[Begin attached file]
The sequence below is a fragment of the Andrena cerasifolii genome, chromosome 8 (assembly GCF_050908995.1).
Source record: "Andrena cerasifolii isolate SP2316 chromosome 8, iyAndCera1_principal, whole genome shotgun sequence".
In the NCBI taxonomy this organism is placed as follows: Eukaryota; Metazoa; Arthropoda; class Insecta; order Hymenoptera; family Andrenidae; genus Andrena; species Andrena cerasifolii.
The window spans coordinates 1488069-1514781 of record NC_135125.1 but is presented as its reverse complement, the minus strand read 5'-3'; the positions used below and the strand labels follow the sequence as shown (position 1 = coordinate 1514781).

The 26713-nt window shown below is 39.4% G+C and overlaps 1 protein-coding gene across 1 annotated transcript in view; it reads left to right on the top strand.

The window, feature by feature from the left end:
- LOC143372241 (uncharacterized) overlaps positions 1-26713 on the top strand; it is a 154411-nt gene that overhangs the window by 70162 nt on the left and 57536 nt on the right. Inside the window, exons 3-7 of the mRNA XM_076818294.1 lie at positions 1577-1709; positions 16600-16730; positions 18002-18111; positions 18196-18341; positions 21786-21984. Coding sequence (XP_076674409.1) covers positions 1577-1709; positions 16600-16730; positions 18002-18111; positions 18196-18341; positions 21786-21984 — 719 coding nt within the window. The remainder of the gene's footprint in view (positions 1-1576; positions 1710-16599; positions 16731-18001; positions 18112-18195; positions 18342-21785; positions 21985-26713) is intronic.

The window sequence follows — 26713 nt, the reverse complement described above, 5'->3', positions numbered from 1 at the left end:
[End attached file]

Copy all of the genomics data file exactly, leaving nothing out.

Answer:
The sequence below is a fragment of the Andrena cerasifolii genome, chromosome 8 (assembly GCF_050908995.1).
Source record: "Andrena cerasifolii isolate SP2316 chromosome 8, iyAndCera1_principal, whole genome shotgun sequence".
In the NCBI taxonomy this organism is placed as follows: Eukaryota; Metazoa; Arthropoda; class Insecta; order Hymenoptera; family Andrenidae; genus Andrena; species Andrena cerasifolii.
The window spans coordinates 1488069-1514781 of record NC_135125.1 but is presented as its reverse complement, the minus strand read 5'-3'; the positions used below and the strand labels follow the sequence as shown (position 1 = coordinate 1514781).

The 26713-nt window shown below is 39.4% G+C and overlaps 1 protein-coding gene across 1 annotated transcript in view; it reads left to right on the top strand.

The window, feature by feature from the left end:
- LOC143372241 (uncharacterized) overlaps positions 1-26713 on the top strand; it is a 154411-nt gene that overhangs the window by 70162 nt on the left and 57536 nt on the right. Inside the window, exons 3-7 of the mRNA XM_076818294.1 lie at positions 1577-1709; positions 16600-16730; positions 18002-18111; positions 18196-18341; positions 21786-21984. Coding sequence (XP_076674409.1) covers positions 1577-1709; positions 16600-16730; positions 18002-18111; positions 18196-18341; positions 21786-21984 — 719 coding nt within the window. The remainder of the gene's footprint in view (positions 1-1576; positions 1710-16599; positions 16731-18001; positions 18112-18195; positions 18342-21785; positions 21985-26713) is intronic.

The window sequence follows — 26713 nt, the reverse complement described above, 5'->3', positions numbered from 1 at the left end: